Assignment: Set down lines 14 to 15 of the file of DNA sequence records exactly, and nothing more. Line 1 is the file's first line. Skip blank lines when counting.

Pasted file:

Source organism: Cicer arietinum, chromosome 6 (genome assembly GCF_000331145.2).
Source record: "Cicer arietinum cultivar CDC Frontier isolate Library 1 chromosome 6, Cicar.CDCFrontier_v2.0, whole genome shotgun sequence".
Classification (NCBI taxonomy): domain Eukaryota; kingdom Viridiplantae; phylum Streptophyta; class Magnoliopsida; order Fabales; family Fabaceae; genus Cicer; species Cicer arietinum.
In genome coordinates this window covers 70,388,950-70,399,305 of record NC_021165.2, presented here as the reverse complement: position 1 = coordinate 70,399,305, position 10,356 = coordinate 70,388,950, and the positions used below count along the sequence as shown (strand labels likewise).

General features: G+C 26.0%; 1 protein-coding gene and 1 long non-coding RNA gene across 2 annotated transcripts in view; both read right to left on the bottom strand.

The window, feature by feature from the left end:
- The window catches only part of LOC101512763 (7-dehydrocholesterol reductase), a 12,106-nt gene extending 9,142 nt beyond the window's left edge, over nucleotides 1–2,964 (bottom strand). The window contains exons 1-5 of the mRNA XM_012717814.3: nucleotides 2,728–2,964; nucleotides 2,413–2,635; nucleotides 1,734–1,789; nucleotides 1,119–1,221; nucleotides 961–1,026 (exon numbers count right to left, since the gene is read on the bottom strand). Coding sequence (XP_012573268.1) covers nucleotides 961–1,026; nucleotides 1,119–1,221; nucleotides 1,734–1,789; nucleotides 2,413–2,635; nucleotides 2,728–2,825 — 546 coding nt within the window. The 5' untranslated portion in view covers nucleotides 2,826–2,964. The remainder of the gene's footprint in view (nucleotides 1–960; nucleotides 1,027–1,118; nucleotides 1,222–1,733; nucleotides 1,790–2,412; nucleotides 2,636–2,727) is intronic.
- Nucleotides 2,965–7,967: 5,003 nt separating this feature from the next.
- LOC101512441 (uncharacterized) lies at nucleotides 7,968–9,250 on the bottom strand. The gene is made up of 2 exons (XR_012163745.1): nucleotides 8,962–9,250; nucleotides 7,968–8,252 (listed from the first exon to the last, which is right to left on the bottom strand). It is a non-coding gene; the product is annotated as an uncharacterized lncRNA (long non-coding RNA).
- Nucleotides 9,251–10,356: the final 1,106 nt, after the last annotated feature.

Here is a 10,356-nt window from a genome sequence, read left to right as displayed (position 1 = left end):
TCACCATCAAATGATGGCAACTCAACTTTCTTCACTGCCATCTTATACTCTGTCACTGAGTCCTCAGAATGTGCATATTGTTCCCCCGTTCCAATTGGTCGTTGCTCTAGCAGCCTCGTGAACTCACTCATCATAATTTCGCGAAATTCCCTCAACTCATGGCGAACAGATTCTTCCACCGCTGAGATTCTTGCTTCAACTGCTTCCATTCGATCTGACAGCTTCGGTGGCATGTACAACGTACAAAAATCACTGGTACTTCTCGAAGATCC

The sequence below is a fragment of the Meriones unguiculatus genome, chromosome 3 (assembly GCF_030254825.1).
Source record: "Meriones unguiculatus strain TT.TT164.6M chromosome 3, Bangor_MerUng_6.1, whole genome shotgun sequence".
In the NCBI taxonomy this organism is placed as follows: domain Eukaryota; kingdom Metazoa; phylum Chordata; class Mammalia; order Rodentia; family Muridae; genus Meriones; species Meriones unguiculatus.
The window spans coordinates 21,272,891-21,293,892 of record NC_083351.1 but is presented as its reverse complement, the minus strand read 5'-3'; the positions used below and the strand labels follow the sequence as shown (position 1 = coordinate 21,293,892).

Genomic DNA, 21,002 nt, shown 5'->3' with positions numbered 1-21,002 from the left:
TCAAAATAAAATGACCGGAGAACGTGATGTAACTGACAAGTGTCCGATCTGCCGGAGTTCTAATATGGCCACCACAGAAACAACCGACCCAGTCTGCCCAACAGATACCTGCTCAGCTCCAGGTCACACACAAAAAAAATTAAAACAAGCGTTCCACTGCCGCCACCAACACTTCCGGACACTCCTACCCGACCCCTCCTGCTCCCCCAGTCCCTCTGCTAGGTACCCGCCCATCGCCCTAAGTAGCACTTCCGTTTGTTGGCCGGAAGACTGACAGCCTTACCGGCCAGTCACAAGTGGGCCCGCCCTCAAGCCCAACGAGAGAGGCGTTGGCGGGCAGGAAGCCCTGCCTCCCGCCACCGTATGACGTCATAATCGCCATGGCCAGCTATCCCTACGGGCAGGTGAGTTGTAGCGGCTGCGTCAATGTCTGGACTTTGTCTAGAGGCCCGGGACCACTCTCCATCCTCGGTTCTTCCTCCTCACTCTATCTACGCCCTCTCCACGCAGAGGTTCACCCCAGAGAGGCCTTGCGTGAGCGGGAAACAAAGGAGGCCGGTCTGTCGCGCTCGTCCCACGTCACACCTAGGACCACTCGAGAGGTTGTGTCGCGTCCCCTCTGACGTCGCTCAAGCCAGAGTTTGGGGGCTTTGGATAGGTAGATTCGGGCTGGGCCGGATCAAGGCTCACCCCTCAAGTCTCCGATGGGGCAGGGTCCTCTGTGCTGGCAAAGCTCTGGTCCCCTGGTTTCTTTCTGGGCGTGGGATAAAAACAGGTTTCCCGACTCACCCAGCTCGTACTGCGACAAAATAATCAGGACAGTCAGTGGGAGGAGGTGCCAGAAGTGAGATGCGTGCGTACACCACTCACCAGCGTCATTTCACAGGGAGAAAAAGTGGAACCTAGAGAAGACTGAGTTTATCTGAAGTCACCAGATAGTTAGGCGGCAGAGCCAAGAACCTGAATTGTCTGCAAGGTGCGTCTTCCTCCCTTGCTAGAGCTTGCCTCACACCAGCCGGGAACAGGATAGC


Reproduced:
Source record: "Meriones unguiculatus strain TT.TT164.6M chromosome 3, Bangor_MerUng_6.1, whole genome shotgun sequence".
In the NCBI taxonomy this organism is placed as follows: domain Eukaryota; kingdom Metazoa; phylum Chordata; class Mammalia; order Rodentia; family Muridae; genus Meriones; species Meriones unguiculatus.